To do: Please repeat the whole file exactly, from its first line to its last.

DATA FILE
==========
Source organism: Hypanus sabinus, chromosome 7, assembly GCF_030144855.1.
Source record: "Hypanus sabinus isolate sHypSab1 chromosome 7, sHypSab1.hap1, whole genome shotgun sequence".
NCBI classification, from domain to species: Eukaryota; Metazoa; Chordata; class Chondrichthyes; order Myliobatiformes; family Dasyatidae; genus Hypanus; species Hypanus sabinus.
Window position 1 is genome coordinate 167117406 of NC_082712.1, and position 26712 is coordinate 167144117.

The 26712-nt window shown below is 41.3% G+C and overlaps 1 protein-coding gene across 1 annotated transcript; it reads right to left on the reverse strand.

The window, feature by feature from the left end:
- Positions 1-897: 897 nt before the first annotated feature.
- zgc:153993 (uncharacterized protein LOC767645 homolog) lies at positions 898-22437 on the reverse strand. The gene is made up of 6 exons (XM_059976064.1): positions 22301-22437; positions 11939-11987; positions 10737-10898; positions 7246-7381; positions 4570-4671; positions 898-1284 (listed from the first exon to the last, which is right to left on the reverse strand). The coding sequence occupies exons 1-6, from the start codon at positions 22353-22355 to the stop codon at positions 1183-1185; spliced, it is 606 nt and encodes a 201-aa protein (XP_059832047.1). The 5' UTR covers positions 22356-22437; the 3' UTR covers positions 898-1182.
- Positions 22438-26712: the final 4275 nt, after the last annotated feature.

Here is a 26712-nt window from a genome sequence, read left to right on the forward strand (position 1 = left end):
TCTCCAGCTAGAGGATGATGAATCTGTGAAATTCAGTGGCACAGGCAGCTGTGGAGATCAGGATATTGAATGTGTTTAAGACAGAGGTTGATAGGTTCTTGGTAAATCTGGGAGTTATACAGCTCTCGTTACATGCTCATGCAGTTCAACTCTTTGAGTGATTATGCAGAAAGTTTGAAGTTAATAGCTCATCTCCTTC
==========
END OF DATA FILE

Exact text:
Source organism: Hypanus sabinus, chromosome 7, assembly GCF_030144855.1.
Source record: "Hypanus sabinus isolate sHypSab1 chromosome 7, sHypSab1.hap1, whole genome shotgun sequence".
NCBI classification, from domain to species: Eukaryota; Metazoa; Chordata; class Chondrichthyes; order Myliobatiformes; family Dasyatidae; genus Hypanus; species Hypanus sabinus.
Window position 1 is genome coordinate 167117406 of NC_082712.1, and position 26712 is coordinate 167144117.

The 26712-nt window shown below is 41.3% G+C and overlaps 1 protein-coding gene across 1 annotated transcript; it reads right to left on the reverse strand.

The window, feature by feature from the left end:
- Positions 1-897: 897 nt before the first annotated feature.
- zgc:153993 (uncharacterized protein LOC767645 homolog) lies at positions 898-22437 on the reverse strand. The gene is made up of 6 exons (XM_059976064.1): positions 22301-22437; positions 11939-11987; positions 10737-10898; positions 7246-7381; positions 4570-4671; positions 898-1284 (listed from the first exon to the last, which is right to left on the reverse strand). The coding sequence occupies exons 1-6, from the start codon at positions 22353-22355 to the stop codon at positions 1183-1185; spliced, it is 606 nt and encodes a 201-aa protein (XP_059832047.1). The 5' UTR covers positions 22356-22437; the 3' UTR covers positions 898-1182.
- Positions 22438-26712: the final 4275 nt, after the last annotated feature.

Here is a 26712-nt window from a genome sequence, read left to right on the forward strand (position 1 = left end):
TCTCCAGCTAGAGGATGATGAATCTGTGAAATTCAGTGGCACAGGCAGCTGTGGAGATCAGGATATTGAATGTGTTTAAGACAGAGGTTGATAGGTTCTTGGTAAATCTGGGAGTTATACAGCTCTCGTTACATGCTCATGCAGTTCAACTCTTTGAGTGATTATGCAGAAAGTTTGAAGTTAATAGCTCATCTCCTTC